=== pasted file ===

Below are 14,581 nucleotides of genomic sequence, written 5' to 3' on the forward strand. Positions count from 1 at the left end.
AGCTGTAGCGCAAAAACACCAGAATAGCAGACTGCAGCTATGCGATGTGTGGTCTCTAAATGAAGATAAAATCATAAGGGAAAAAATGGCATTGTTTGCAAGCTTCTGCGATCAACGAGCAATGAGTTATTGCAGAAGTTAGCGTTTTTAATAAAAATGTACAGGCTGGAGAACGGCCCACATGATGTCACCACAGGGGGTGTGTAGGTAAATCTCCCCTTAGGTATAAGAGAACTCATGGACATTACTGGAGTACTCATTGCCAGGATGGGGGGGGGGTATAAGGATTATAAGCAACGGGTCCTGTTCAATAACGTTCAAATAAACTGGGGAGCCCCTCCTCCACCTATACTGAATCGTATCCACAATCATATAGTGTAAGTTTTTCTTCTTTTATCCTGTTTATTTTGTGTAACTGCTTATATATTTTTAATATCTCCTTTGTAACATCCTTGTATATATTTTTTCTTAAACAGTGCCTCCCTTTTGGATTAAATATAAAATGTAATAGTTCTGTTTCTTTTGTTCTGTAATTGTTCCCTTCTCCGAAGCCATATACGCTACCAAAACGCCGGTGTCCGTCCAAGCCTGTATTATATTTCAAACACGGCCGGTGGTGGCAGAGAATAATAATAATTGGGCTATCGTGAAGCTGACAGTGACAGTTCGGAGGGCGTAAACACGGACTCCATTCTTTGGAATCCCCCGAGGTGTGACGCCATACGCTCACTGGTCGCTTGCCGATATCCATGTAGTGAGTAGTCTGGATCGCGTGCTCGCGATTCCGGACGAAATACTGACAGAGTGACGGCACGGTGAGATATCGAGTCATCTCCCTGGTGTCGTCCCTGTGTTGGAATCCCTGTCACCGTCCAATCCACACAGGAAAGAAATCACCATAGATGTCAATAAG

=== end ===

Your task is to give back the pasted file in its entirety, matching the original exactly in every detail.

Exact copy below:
Below are 14,581 nucleotides of genomic sequence, written 5' to 3' on the forward strand. Positions count from 1 at the left end.
AGCTGTAGCGCAAAAACACCAGAATAGCAGACTGCAGCTATGCGATGTGTGGTCTCTAAATGAAGATAAAATCATAAGGGAAAAAATGGCATTGTTTGCAAGCTTCTGCGATCAACGAGCAATGAGTTATTGCAGAAGTTAGCGTTTTTAATAAAAATGTACAGGCTGGAGAACGGCCCACATGATGTCACCACAGGGGGTGTGTAGGTAAATCTCCCCTTAGGTATAAGAGAACTCATGGACATTACTGGAGTACTCATTGCCAGGATGGGGGGGGGGTATAAGGATTATAAGCAACGGGTCCTGTTCAATAACGTTCAAATAAACTGGGGAGCCCCTCCTCCACCTATACTGAATCGTATCCACAATCATATAGTGTAAGTTTTTCTTCTTTTATCCTGTTTATTTTGTGTAACTGCTTATATATTTTTAATATCTCCTTTGTAACATCCTTGTATATATTTTTTCTTAAACAGTGCCTCCCTTTTGGATTAAATATAAAATGTAATAGTTCTGTTTCTTTTGTTCTGTAATTGTTCCCTTCTCCGAAGCCATATACGCTACCAAAACGCCGGTGTCCGTCCAAGCCTGTATTATATTTCAAACACGGCCGGTGGTGGCAGAGAATAATAATAATTGGGCTATCGTGAAGCTGACAGTGACAGTTCGGAGGGCGTAAACACGGACTCCATTCTTTGGAATCCCCCGAGGTGTGACGCCATACGCTCACTGGTCGCTTGCCGATATCCATGTAGTGAGTAGTCTGGATCGCGTGCTCGCGATTCCGGACGAAATACTGACAGAGTGACGGCACGGTGAGATATCGAGTCATCTCCCTGGTGTCGTCCCTGTGTTGGAATCCCTGTCACCGTCCAATCCACACAGGAAAGAAATCACCATAGATGTCAATAAG